Treatment of hired help

I think it’s generally a good rule of thumb to treat people you hire like human beings. That seems like a basic thing to ask, but it apparently isn’t so basic. As the saying goes, “Common sense is not so common.” Common decency isn’t so common, either.

I’ve read nightmarish nanny stories of nannies who were offered food by their employers only if it was expired or unwanted by the families. I’ve heard of nannies who were told they were not allowed to use the family’s microwave because their food smelled and would stink up their house. It’s really sad what some employers do with their nannies — basically treat them as though they are lesser human beings who deserve no kindness or respect.

One of the things our nanny said to me she was looking for when choosing her next family was “respect.” I was a bit caught off guard when she said that during the interview, as I wasn’t expecting to hear that, but it makes sense when I think of all the stupid stories above. A few days a week, I prepare a fruit bowl for her of fruit that I peel and cut up, and she initially had this look of shock on her face when I offered it. I mean.. I was already cutting and prepping fruit for myself, so it’s not much more work for me to do it for her. This morning, I offered to prepare her a cup of tea, and once again, she had this look of surprise on her face that I was doing this one thing for her. Preparing a cup of tea is simple: all I’m doing is putting a bag into a cup and filling it with hot water, but she was just so appreciative and thanked me multiple times when I handed it to her. It made me realize that she probably wasn’t treated that well by some of her past employers, and the thought just made me feel sorry for her.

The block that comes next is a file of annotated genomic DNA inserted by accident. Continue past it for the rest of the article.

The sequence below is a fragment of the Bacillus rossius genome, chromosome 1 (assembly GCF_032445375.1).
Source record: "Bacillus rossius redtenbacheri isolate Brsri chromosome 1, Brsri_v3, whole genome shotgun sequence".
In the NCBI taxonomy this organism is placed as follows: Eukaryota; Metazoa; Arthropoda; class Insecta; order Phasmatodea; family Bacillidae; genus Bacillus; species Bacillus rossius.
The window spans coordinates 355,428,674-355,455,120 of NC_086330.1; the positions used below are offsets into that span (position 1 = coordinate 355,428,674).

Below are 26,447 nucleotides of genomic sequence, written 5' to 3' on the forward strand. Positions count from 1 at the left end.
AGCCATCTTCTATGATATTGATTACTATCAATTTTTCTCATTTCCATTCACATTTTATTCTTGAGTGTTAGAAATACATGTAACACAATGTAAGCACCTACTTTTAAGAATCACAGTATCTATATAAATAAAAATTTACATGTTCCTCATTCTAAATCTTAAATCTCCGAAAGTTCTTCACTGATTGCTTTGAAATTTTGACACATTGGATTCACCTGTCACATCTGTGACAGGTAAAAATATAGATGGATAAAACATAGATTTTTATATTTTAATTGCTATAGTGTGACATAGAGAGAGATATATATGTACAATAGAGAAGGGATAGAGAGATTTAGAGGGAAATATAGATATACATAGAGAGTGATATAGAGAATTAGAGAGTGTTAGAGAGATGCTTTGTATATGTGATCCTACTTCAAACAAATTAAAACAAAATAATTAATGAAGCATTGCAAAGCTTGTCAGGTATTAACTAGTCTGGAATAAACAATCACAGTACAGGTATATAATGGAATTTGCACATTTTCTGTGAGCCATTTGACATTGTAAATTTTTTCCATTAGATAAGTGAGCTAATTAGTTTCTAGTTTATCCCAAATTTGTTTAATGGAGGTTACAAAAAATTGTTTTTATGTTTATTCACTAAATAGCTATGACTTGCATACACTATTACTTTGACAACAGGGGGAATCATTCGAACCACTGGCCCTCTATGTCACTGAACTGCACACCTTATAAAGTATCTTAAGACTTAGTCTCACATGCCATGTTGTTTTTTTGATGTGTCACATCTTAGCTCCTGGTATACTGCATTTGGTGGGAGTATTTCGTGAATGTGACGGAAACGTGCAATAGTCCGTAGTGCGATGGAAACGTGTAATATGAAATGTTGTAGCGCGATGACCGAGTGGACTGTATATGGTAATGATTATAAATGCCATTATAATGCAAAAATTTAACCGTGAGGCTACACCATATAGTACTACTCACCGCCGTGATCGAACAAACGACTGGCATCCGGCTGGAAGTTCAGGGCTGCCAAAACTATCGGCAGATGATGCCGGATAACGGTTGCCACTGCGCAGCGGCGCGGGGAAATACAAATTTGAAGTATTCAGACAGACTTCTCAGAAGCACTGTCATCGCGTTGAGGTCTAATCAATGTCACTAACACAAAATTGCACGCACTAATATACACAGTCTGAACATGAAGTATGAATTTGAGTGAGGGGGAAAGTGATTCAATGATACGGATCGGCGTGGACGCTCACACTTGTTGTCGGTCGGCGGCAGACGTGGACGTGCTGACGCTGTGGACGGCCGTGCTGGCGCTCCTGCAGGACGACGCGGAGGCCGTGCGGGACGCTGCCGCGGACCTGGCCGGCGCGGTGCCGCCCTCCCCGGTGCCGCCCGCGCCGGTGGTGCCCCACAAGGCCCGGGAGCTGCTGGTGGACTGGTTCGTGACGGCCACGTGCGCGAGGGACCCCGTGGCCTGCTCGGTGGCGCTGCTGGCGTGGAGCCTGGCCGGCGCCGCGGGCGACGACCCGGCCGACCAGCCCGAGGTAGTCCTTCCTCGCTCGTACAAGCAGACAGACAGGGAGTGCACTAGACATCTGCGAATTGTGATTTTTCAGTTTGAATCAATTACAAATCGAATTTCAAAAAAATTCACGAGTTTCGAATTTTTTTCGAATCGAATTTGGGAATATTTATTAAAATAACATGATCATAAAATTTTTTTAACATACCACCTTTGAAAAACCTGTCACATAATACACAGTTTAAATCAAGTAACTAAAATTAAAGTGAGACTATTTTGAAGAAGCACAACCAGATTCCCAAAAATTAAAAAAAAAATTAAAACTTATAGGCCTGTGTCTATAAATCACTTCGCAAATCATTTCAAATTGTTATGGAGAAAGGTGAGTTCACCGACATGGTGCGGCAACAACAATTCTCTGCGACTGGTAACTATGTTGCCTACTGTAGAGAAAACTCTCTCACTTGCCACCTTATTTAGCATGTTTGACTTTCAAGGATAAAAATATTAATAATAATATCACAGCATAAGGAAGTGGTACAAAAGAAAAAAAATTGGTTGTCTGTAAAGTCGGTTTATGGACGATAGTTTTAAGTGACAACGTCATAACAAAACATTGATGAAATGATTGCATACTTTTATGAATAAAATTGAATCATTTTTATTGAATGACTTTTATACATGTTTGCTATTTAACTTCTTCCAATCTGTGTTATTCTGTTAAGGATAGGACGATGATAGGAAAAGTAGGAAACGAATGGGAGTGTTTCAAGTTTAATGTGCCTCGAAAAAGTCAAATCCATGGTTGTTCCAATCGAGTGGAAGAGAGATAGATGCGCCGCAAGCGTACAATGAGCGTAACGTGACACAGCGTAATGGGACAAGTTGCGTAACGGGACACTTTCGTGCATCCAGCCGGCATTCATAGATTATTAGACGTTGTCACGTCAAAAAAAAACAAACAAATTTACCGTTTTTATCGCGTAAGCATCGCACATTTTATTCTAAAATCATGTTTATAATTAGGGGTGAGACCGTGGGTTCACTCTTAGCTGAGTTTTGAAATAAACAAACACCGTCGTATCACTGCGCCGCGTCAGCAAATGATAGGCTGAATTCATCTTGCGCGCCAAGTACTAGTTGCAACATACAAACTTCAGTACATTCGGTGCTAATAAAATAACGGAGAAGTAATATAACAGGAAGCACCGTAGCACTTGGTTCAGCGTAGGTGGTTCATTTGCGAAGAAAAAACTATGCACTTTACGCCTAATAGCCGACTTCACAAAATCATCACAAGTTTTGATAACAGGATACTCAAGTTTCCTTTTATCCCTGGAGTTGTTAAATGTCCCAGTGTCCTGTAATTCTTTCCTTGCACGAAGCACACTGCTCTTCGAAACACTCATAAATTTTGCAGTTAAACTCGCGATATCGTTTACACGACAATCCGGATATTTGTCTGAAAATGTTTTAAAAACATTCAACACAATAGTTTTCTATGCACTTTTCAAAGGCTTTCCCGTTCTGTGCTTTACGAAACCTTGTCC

I am not blind to the fact that we live in a classist society. The US is a country that likes to pretend it has no classes, or that everyone is “middle class,” but that frankly is just not the case. The people with big paychecks pay people with smaller paychecks to do to the work that they don’t want to do, or perhaps cannot do. The paycheck of the CEO of my company is likely at least 6-10 times what I get paid. He may look at my paycheck and think it’s pocket change. But the size of your paycheck is relative: I have a larger paycheck than my nanny, but then otherwise, how would I pay her…? But living in a classist society is not an excuse to treat other people like shit or as though they are lesser than you. Your worth as a human being should not be tied to the employment choice you make or the size of your paycheck.

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